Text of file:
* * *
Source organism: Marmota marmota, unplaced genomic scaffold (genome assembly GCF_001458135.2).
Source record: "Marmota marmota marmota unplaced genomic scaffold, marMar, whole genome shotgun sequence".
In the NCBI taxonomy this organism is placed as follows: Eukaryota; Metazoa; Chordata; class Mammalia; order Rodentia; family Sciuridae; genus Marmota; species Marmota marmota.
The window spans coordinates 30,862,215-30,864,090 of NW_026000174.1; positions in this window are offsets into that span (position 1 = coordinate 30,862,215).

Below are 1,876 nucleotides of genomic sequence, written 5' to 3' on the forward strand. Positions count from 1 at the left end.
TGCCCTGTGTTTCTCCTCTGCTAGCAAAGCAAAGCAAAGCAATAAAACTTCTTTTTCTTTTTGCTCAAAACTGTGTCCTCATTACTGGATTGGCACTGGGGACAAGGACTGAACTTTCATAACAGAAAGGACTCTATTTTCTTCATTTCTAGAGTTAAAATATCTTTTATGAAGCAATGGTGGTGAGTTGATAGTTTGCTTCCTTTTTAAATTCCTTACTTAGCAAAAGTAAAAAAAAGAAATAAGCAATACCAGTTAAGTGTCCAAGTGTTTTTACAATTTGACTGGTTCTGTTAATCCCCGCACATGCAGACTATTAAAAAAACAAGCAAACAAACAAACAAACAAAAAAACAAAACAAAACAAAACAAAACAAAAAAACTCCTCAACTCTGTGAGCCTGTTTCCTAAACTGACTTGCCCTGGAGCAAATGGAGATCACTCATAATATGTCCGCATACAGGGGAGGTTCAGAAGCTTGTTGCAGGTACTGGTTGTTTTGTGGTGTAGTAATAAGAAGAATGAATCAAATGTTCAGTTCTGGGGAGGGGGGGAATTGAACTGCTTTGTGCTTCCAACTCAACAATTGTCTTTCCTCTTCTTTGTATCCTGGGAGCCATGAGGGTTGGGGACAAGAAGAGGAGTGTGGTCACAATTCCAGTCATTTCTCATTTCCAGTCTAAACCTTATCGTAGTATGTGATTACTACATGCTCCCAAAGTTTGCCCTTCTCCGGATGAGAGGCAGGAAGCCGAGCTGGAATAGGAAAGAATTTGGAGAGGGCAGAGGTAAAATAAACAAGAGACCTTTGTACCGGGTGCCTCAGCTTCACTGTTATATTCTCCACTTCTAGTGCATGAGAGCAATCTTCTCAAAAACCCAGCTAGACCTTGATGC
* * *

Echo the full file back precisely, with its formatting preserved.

Source organism: Marmota marmota, unplaced genomic scaffold (genome assembly GCF_001458135.2).
Source record: "Marmota marmota marmota unplaced genomic scaffold, marMar, whole genome shotgun sequence".
In the NCBI taxonomy this organism is placed as follows: Eukaryota; Metazoa; Chordata; class Mammalia; order Rodentia; family Sciuridae; genus Marmota; species Marmota marmota.
The window spans coordinates 30,862,215-30,864,090 of NW_026000174.1; positions in this window are offsets into that span (position 1 = coordinate 30,862,215).

Below are 1,876 nucleotides of genomic sequence, written 5' to 3' on the forward strand. Positions count from 1 at the left end.
TGCCCTGTGTTTCTCCTCTGCTAGCAAAGCAAAGCAAAGCAATAAAACTTCTTTTTCTTTTTGCTCAAAACTGTGTCCTCATTACTGGATTGGCACTGGGGACAAGGACTGAACTTTCATAACAGAAAGGACTCTATTTTCTTCATTTCTAGAGTTAAAATATCTTTTATGAAGCAATGGTGGTGAGTTGATAGTTTGCTTCCTTTTTAAATTCCTTACTTAGCAAAAGTAAAAAAAAGAAATAAGCAATACCAGTTAAGTGTCCAAGTGTTTTTACAATTTGACTGGTTCTGTTAATCCCCGCACATGCAGACTATTAAAAAAACAAGCAAACAAACAAACAAACAAAAAAACAAAACAAAACAAAACAAAACAAAAAAACTCCTCAACTCTGTGAGCCTGTTTCCTAAACTGACTTGCCCTGGAGCAAATGGAGATCACTCATAATATGTCCGCATACAGGGGAGGTTCAGAAGCTTGTTGCAGGTACTGGTTGTTTTGTGGTGTAGTAATAAGAAGAATGAATCAAATGTTCAGTTCTGGGGAGGGGGGGAATTGAACTGCTTTGTGCTTCCAACTCAACAATTGTCTTTCCTCTTCTTTGTATCCTGGGAGCCATGAGGGTTGGGGACAAGAAGAGGAGTGTGGTCACAATTCCAGTCATTTCTCATTTCCAGTCTAAACCTTATCGTAGTATGTGATTACTACATGCTCCCAAAGTTTGCCCTTCTCCGGATGAGAGGCAGGAAGCCGAGCTGGAATAGGAAAGAATTTGGAGAGGGCAGAGGTAAAATAAACAAGAGACCTTTGTACCGGGTGCCTCAGCTTCACTGTTATATTCTCCACTTCTAGTGCATGAGAGCAATCTTCTCAAAAACCCAGCTAGACCTTGATGC